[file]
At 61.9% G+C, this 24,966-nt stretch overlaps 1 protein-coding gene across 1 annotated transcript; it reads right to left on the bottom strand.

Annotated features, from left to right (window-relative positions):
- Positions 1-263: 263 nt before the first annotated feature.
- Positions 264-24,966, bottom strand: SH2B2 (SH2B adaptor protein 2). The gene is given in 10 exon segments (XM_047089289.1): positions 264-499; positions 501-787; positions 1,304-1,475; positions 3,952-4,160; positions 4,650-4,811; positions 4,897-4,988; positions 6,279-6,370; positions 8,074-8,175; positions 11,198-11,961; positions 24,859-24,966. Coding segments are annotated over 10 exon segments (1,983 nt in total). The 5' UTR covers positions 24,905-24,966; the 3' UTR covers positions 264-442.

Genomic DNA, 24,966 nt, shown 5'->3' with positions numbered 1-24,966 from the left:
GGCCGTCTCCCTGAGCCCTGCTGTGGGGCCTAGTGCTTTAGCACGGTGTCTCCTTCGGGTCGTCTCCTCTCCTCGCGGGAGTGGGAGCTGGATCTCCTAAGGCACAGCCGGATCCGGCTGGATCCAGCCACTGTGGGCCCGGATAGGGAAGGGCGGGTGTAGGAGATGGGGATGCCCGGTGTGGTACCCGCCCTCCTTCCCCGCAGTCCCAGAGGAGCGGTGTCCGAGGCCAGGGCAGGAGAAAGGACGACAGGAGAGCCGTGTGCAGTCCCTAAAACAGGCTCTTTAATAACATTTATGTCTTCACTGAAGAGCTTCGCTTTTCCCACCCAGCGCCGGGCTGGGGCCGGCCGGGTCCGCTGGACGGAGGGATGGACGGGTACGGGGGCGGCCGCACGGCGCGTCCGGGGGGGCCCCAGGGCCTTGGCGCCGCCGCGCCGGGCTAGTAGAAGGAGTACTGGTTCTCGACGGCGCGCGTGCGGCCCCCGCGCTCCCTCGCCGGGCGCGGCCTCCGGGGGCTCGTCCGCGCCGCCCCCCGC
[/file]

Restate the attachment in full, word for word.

At 61.9% G+C, this 24,966-nt stretch overlaps 1 protein-coding gene across 1 annotated transcript; it reads right to left on the bottom strand.

Annotated features, from left to right (window-relative positions):
- Positions 1-263: 263 nt before the first annotated feature.
- Positions 264-24,966, bottom strand: SH2B2 (SH2B adaptor protein 2). The gene is given in 10 exon segments (XM_047089289.1): positions 264-499; positions 501-787; positions 1,304-1,475; positions 3,952-4,160; positions 4,650-4,811; positions 4,897-4,988; positions 6,279-6,370; positions 8,074-8,175; positions 11,198-11,961; positions 24,859-24,966. Coding segments are annotated over 10 exon segments (1,983 nt in total). The 5' UTR covers positions 24,905-24,966; the 3' UTR covers positions 264-442.

Genomic DNA, 24,966 nt, shown 5'->3' with positions numbered 1-24,966 from the left:
GGCCGTCTCCCTGAGCCCTGCTGTGGGGCCTAGTGCTTTAGCACGGTGTCTCCTTCGGGTCGTCTCCTCTCCTCGCGGGAGTGGGAGCTGGATCTCCTAAGGCACAGCCGGATCCGGCTGGATCCAGCCACTGTGGGCCCGGATAGGGAAGGGCGGGTGTAGGAGATGGGGATGCCCGGTGTGGTACCCGCCCTCCTTCCCCGCAGTCCCAGAGGAGCGGTGTCCGAGGCCAGGGCAGGAGAAAGGACGACAGGAGAGCCGTGTGCAGTCCCTAAAACAGGCTCTTTAATAACATTTATGTCTTCACTGAAGAGCTTCGCTTTTCCCACCCAGCGCCGGGCTGGGGCCGGCCGGGTCCGCTGGACGGAGGGATGGACGGGTACGGGGGCGGCCGCACGGCGCGTCCGGGGGGGCCCCAGGGCCTTGGCGCCGCCGCGCCGGGCTAGTAGAAGGAGTACTGGTTCTCGACGGCGCGCGTGCGGCCCCCGCGCTCCCTCGCCGGGCGCGGCCTCCGGGGGCTCGTCCGCGCCGCCCCCCGC